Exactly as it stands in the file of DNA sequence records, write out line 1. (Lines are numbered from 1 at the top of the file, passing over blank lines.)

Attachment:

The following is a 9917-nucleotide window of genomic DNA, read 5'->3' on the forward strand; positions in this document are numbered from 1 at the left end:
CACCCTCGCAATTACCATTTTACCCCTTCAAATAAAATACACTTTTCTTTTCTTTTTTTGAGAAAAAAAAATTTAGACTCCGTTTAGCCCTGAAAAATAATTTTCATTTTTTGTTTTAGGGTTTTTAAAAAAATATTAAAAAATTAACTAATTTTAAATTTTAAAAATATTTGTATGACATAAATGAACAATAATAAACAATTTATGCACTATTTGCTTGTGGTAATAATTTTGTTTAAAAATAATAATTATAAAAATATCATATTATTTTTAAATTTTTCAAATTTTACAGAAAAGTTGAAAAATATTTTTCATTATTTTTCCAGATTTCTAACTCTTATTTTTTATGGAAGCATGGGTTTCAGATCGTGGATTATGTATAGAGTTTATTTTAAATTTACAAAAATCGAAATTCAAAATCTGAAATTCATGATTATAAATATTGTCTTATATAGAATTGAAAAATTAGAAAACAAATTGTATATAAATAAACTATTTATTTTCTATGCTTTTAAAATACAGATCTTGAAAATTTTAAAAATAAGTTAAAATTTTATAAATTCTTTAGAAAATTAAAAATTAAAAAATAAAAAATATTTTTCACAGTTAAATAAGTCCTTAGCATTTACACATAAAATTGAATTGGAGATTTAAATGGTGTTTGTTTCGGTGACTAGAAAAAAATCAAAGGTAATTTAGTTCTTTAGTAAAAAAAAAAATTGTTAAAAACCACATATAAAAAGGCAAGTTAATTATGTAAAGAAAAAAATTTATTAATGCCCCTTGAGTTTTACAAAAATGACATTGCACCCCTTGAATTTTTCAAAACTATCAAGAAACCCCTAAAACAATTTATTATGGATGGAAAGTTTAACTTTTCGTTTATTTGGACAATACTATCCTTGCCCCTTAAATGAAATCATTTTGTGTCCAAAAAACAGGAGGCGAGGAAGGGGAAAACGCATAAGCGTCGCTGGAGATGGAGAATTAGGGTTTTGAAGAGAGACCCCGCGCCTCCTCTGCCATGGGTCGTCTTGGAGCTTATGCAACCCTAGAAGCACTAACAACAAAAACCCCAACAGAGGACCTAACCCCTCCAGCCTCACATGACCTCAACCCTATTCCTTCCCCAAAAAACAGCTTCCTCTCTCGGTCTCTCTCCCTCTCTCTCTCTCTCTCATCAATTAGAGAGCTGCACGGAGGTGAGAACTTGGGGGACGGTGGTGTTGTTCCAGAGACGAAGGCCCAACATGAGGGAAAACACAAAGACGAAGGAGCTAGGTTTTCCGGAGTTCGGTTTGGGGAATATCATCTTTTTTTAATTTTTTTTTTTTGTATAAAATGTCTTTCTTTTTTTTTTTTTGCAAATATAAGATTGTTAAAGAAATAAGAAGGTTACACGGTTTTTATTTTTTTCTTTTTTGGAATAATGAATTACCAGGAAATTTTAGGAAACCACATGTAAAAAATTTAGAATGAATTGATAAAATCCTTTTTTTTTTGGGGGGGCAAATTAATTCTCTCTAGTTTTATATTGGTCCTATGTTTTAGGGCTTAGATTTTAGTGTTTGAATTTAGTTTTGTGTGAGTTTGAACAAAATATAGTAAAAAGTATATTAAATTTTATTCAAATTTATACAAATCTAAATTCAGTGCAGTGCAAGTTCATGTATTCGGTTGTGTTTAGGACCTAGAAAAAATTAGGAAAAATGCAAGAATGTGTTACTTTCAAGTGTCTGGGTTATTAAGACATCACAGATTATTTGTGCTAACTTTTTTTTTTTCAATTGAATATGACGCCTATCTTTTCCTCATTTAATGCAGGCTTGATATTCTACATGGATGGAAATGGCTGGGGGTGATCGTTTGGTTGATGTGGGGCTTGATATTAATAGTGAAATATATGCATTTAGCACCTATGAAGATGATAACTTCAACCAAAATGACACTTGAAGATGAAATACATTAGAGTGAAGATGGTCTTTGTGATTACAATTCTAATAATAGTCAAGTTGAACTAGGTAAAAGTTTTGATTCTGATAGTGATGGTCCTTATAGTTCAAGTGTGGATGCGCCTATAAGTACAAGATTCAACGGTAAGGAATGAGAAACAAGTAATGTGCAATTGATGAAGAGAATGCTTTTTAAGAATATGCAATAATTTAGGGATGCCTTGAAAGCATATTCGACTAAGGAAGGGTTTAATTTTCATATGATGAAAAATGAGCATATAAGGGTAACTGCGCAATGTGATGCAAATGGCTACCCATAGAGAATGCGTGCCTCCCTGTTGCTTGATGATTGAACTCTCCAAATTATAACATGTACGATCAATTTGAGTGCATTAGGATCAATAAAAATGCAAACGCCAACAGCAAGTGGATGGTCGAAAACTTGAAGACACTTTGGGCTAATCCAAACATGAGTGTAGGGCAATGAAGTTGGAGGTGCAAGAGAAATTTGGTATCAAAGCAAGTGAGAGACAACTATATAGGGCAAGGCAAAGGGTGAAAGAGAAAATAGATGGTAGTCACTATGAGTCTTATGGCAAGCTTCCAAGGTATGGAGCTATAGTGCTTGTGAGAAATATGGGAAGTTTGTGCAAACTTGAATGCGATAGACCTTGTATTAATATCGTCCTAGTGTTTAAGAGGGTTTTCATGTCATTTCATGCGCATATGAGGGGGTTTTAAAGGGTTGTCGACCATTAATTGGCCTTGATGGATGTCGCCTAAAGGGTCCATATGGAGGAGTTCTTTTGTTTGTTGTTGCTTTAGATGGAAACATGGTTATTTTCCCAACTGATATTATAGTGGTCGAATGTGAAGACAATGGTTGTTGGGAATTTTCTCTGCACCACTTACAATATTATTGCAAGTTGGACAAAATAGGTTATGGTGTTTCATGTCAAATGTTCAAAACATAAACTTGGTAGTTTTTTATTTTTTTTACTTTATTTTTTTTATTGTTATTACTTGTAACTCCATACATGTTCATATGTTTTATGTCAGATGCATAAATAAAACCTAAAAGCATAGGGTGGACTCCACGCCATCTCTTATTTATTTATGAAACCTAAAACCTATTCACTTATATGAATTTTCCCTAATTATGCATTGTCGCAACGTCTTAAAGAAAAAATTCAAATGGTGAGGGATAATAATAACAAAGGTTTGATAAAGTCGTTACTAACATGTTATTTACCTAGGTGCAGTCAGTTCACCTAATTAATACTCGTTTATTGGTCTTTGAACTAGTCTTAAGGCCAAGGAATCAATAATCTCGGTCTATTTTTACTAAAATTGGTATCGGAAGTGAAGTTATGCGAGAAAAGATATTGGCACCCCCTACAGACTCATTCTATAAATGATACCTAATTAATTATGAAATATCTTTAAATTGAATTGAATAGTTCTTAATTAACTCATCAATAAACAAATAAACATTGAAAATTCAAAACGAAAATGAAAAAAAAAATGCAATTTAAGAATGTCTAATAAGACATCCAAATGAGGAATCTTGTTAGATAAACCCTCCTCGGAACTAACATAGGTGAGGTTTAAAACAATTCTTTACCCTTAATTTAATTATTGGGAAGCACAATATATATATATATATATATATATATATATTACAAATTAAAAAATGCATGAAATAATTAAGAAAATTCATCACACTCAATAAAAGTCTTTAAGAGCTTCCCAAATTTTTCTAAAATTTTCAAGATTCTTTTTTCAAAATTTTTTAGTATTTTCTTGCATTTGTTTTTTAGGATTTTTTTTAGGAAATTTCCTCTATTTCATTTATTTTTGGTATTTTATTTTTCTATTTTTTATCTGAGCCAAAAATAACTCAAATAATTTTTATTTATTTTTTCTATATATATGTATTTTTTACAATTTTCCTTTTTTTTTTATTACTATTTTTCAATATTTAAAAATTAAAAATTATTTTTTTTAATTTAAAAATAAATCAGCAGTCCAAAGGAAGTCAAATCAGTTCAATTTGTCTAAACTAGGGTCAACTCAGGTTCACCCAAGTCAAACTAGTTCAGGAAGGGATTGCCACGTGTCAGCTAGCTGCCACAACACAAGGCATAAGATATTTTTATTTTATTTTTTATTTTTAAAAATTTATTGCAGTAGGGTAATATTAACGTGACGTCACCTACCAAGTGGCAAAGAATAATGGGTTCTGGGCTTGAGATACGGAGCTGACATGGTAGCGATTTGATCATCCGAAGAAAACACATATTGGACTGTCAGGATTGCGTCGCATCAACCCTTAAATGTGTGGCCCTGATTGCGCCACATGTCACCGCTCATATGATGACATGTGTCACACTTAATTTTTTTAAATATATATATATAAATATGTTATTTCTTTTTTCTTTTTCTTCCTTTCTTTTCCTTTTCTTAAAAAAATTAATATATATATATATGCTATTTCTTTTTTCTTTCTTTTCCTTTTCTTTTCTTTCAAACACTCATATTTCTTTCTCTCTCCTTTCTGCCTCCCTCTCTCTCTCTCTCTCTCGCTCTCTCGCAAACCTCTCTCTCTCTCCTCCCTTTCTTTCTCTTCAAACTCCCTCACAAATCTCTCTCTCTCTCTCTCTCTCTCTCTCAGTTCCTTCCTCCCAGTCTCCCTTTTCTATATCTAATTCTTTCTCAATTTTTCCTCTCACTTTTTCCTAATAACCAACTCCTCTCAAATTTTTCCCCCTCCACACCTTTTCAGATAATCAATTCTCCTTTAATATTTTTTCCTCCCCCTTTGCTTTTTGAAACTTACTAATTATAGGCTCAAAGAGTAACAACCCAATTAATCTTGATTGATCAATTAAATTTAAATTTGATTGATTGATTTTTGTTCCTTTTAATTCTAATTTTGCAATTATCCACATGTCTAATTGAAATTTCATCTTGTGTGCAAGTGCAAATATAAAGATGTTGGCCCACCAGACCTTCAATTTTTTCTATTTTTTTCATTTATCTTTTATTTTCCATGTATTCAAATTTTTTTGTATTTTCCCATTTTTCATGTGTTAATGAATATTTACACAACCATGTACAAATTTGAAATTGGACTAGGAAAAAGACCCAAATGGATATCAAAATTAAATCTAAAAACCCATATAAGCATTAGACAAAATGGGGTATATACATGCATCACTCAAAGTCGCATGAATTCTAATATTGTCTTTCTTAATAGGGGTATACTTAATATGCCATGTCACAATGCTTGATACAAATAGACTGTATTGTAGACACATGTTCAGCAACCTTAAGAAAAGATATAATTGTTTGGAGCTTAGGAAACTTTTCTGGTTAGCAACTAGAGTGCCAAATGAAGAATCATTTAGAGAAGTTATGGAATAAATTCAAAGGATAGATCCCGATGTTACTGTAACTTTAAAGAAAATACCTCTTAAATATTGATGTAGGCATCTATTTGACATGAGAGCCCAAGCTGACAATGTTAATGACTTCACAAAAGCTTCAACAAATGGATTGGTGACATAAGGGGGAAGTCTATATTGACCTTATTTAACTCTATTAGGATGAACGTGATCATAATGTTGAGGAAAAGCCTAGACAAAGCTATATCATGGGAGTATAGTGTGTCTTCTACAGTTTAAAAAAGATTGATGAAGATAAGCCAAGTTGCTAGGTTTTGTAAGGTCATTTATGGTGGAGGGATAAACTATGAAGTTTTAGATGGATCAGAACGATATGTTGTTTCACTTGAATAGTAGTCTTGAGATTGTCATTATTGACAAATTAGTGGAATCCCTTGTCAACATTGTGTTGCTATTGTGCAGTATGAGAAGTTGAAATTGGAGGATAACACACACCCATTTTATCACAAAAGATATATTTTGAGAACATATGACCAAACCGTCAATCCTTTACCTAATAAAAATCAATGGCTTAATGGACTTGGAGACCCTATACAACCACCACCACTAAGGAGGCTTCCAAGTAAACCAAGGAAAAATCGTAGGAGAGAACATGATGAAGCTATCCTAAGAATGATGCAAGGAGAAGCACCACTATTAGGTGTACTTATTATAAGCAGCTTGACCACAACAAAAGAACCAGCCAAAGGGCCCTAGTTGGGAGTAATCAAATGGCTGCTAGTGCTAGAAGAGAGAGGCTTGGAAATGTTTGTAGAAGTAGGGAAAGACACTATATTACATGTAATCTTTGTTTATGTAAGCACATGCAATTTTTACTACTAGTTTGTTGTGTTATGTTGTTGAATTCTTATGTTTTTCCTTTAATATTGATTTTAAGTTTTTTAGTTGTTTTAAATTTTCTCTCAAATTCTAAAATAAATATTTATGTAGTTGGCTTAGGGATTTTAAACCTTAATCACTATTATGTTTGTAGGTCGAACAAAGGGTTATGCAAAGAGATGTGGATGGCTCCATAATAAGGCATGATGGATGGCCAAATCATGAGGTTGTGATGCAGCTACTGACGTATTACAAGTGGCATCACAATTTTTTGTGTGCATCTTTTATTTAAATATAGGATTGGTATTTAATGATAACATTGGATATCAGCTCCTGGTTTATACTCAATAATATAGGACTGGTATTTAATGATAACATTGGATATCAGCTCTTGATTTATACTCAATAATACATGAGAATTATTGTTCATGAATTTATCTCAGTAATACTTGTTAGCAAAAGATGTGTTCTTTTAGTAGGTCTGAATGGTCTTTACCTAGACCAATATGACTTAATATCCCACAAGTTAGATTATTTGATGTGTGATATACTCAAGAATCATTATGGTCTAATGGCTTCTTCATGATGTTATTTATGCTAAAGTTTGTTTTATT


The following is a 9917-nucleotide window of genomic DNA, read 5'->3' on the forward strand; positions in this document are numbered from 1 at the left end: